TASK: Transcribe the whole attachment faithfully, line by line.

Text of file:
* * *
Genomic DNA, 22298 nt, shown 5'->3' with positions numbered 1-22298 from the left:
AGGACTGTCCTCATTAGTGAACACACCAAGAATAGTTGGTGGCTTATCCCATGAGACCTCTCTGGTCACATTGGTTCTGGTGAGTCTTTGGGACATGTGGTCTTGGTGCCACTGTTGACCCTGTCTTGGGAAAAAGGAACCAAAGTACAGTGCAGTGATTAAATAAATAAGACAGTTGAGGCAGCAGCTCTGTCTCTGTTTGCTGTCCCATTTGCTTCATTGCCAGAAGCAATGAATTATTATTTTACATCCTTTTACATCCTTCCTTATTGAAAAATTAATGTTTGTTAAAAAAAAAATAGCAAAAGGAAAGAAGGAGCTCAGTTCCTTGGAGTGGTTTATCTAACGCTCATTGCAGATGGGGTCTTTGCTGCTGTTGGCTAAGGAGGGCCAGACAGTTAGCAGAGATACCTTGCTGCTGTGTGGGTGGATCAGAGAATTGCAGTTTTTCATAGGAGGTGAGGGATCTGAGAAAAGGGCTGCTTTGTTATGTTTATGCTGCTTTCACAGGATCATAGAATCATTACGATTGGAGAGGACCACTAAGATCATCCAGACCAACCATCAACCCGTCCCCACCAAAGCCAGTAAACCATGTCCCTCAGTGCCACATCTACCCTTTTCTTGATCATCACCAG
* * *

Genomic DNA, 22298 nt, shown 5'->3' with positions numbered 1-22298 from the left:
AGGACTGTCCTCATTAGTGAACACACCAAGAATAGTTGGTGGCTTATCCCATGAGACCTCTCTGGTCACATTGGTTCTGGTGAGTCTTTGGGACATGTGGTCTTGGTGCCACTGTTGACCCTGTCTTGGGAAAAAGGAACCAAAGTACAGTGCAGTGATTAAATAAATAAGACAGTTGAGGCAGCAGCTCTGTCTCTGTTTGCTGTCCCATTTGCTTCATTGCCAGAAGCAATGAATTATTATTTTACATCCTTTTACATCCTTCCTTATTGAAAAATTAATGTTTGTTAAAAAAAAAATAGCAAAAGGAAAGAAGGAGCTCAGTTCCTTGGAGTGGTTTATCTAACGCTCATTGCAGATGGGGTCTTTGCTGCTGTTGGCTAAGGAGGGCCAGACAGTTAGCAGAGATACCTTGCTGCTGTGTGGGTGGATCAGAGAATTGCAGTTTTTCATAGGAGGTGAGGGATCTGAGAAAAGGGCTGCTTTGTTATGTTTATGCTGCTTTCACAGGATCATAGAATCATTACGATTGGAGAGGACCACTAAGATCATCCAGACCAACCATCAACCCGTCCCCACCAAAGCCAGTAAACCATGTCCCTCAGTGCCACATCTACCCTTTTCTTGATCATCACCAG